REEF is proud to partner with educational institutions, dive operators and club, and conservation-focused groups all around the globe to engage individuals in ocean conservation, education and citizen science. REEF Ocean Explorers Education Program staff work with groups to implement the Volunteer Fish Survey Project into their existing curriculums and courses. This month, we are pleased to highlight two partners who recently incorporated REEF lessons and materials into their programming.

Ecology Project International (EPI) is an immersive, experiential science education camp for students and educators with locations around the world. Last spring, REEF virtually trained EPI instructors in Baja, Mexico, in REEF survey methods. After the training, EPI instructors taught the high school aged campers and their teachers. EPI Program Coordinator Adriana Martinez said, "We were able to have training for our staff, and show students how to take data in the field. Students and teachers loved to participate in snorkeling, ID species, and taking each these data! We're very grateful for the help that REEF has given us! We hope to have more people joining the fish ID protocol soon!”

Students in the biological marine science course at John Abbott College spent a week in Roatan, Honduras, conducting fieldwork under the leadership of Drs. Chris Levesque, JP Parkhill, and Patricia Foam. Dr. Levesque shared, “These projects allow students to contribute meaningful work. Each student is asked to conduct at least two surveys during the week. They are expected to learn to recognize 150 species of fish prior to beginning the field work, so they take the surveys very seriously. Some students do the surveys while diving, others while snorkeling. We find that the REEF protocol is easy to adopt for the students. The protocol is simple, so they are not distracted by the technicalities. They just engage in a quest to find as many species as possible. There is no doubt that they love doing the surveys. We can hear them underwater when they get excited about seeing a species for the first time. Back on the boat, they compare notes and go over photos that they took, trying to confirm the ID. As a teacher, when you see this level of engagement and excitement in accomplishing a task, you know you’re doing something right.”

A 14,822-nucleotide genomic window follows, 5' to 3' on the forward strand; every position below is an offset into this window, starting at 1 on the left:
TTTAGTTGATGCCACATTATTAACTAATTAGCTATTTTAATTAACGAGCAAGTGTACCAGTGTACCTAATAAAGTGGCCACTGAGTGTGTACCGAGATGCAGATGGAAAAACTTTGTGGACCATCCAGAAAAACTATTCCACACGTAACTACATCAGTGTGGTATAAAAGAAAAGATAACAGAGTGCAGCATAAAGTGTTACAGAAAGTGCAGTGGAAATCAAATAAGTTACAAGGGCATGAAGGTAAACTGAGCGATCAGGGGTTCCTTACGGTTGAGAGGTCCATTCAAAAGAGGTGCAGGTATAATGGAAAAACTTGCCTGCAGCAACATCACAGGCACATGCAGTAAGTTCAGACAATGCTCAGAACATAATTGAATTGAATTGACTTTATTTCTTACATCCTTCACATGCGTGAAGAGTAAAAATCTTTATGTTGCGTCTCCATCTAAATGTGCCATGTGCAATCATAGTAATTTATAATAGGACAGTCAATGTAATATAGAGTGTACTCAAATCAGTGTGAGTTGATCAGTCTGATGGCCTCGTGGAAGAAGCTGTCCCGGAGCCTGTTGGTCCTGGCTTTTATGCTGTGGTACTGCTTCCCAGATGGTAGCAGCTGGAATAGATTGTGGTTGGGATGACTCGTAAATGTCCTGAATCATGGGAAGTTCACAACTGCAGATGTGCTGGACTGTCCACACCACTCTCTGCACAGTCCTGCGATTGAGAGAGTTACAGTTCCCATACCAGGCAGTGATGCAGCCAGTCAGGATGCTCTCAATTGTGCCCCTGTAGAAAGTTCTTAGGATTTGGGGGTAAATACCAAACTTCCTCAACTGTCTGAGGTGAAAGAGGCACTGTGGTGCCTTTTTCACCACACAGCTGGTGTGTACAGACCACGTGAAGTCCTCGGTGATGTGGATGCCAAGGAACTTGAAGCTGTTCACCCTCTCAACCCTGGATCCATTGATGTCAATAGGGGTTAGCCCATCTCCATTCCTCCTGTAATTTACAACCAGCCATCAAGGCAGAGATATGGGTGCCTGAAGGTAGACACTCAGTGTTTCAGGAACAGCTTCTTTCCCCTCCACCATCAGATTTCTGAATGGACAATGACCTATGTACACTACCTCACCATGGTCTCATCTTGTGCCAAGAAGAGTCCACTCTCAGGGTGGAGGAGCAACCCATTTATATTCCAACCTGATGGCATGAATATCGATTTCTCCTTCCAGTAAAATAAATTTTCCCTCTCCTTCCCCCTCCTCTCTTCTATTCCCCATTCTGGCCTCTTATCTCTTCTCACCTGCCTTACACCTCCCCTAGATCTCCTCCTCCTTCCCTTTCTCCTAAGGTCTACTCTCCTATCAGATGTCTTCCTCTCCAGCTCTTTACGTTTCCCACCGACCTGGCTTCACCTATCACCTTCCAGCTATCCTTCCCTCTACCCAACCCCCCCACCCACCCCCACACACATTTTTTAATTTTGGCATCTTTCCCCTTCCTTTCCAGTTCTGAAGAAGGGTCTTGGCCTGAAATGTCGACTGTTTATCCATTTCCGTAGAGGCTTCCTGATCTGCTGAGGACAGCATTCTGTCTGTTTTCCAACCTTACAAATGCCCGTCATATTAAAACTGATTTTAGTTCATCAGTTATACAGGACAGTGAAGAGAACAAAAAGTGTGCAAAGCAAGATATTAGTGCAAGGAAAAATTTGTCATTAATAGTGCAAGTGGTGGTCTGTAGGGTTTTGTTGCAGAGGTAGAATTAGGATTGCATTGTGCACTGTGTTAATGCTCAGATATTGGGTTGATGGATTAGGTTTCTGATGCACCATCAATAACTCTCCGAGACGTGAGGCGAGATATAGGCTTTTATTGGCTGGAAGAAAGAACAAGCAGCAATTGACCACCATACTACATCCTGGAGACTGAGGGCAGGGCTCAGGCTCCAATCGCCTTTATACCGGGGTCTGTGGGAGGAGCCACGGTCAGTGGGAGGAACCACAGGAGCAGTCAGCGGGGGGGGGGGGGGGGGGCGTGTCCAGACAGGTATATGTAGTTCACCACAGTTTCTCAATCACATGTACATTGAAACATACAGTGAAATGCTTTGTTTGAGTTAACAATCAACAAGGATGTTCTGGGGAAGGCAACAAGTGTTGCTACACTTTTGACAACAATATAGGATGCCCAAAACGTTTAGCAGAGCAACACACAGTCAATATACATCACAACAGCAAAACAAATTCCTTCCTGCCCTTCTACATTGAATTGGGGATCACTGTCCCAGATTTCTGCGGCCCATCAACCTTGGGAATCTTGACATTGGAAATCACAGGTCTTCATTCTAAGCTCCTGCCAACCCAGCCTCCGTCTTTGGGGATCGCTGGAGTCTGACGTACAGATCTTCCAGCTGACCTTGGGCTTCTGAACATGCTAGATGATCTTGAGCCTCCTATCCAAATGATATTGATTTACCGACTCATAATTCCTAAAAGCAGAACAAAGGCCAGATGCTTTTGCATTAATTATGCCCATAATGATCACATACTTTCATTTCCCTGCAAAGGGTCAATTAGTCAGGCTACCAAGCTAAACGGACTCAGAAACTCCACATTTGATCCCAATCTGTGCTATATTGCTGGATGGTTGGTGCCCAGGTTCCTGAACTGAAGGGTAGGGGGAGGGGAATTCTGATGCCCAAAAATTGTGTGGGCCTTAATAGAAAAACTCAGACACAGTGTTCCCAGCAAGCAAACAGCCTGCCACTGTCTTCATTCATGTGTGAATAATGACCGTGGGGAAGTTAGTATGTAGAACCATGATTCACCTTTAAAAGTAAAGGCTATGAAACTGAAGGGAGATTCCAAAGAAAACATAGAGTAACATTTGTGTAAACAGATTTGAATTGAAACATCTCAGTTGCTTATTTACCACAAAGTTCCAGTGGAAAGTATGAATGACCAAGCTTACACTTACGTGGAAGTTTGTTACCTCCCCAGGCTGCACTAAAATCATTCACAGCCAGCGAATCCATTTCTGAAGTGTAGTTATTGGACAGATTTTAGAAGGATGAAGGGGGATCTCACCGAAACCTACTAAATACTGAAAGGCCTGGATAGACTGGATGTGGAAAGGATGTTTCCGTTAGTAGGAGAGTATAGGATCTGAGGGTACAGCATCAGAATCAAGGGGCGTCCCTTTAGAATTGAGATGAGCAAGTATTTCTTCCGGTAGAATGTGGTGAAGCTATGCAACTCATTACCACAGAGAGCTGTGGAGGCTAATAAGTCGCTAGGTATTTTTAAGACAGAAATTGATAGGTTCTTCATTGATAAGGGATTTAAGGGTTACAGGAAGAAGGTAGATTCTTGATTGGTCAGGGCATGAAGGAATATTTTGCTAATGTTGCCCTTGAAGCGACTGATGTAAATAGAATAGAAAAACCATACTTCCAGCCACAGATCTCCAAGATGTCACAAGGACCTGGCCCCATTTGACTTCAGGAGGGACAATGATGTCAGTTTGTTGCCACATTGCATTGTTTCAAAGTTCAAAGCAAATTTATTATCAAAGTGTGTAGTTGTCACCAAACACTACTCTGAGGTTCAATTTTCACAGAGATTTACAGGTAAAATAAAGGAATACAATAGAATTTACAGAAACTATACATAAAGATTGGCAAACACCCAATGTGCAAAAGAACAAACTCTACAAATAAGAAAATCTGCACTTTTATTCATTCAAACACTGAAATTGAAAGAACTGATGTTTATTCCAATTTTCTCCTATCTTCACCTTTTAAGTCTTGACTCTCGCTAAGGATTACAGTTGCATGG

Reflecting on their experience, student Zoë Stephan said, "Snorkeling in the world's second largest barrier reef was a life changing experience. Being involved in REEF fish surveys allowed me to understand what I was seeing and what kind of ecosystem I was swimming in. I feel proud to have contributed to a REEF survey which plays a pivotal role in understanding and conserving marine ecosystems, particularly coral reefs. I am glad to have helped provide wdata for the biodiversity of the Caribbean's coral reefs, hence I feel as though I owe my debts to the threatened coral reefs." If you are interested in partnering with REEF to promote marine conservation and education, visit to learn more.